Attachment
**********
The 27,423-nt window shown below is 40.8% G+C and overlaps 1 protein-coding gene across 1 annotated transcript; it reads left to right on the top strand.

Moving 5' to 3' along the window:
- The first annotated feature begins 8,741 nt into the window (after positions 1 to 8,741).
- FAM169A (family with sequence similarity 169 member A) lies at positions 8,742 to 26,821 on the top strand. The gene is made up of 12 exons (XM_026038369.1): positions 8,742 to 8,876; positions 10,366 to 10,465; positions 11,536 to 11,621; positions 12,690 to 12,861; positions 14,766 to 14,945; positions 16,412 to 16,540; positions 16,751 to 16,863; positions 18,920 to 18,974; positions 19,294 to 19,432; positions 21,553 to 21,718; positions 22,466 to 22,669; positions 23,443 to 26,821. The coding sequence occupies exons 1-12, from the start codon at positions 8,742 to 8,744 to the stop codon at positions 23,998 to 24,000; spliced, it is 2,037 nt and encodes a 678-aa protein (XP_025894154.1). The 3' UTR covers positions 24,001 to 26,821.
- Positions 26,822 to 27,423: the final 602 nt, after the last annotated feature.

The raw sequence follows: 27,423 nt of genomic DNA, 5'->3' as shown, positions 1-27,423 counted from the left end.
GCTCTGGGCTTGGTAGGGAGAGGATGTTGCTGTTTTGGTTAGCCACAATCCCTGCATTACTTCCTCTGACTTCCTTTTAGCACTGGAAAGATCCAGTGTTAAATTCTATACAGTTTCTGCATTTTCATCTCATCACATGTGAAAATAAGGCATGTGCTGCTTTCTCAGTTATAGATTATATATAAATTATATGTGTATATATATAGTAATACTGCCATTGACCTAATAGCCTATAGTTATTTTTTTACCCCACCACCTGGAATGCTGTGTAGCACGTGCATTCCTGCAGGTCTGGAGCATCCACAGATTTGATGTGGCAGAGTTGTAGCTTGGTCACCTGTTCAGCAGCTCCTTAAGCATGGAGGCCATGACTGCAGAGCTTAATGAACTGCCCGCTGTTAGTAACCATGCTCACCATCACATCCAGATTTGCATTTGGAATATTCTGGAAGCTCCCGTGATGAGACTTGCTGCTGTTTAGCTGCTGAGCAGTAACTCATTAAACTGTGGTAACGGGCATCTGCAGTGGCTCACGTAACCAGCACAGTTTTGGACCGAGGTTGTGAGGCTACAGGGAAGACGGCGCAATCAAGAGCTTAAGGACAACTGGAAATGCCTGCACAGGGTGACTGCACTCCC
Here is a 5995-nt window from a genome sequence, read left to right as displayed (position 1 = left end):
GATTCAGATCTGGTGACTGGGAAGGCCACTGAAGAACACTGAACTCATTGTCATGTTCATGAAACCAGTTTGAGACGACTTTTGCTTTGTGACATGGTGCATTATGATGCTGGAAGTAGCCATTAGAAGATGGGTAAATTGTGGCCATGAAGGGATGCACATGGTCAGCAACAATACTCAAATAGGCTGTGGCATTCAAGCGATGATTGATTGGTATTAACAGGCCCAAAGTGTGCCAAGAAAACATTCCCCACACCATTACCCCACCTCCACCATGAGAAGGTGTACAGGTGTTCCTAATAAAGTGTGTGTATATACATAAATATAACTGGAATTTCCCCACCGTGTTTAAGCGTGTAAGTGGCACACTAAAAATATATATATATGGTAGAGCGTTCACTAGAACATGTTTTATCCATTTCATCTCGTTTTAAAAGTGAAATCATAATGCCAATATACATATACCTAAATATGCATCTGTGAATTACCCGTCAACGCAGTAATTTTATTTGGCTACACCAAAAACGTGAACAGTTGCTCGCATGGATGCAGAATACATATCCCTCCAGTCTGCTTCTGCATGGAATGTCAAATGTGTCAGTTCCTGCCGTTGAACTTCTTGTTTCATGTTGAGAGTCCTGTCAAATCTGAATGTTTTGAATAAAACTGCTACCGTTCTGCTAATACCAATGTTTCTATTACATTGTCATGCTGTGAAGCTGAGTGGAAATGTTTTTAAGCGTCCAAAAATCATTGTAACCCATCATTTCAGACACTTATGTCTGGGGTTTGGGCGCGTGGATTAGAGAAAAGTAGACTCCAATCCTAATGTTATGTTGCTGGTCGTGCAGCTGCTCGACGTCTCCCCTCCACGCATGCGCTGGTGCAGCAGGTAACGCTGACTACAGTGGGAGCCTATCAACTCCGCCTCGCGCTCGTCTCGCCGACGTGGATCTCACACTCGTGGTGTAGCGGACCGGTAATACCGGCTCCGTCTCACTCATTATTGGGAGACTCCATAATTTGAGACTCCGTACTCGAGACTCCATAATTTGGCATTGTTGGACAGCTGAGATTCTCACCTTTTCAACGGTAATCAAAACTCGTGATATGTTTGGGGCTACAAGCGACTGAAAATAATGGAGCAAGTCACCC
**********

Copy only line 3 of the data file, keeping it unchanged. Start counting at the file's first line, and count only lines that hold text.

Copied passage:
- The first annotated feature begins 8,741 nt into the window (after positions 1 to 8,741).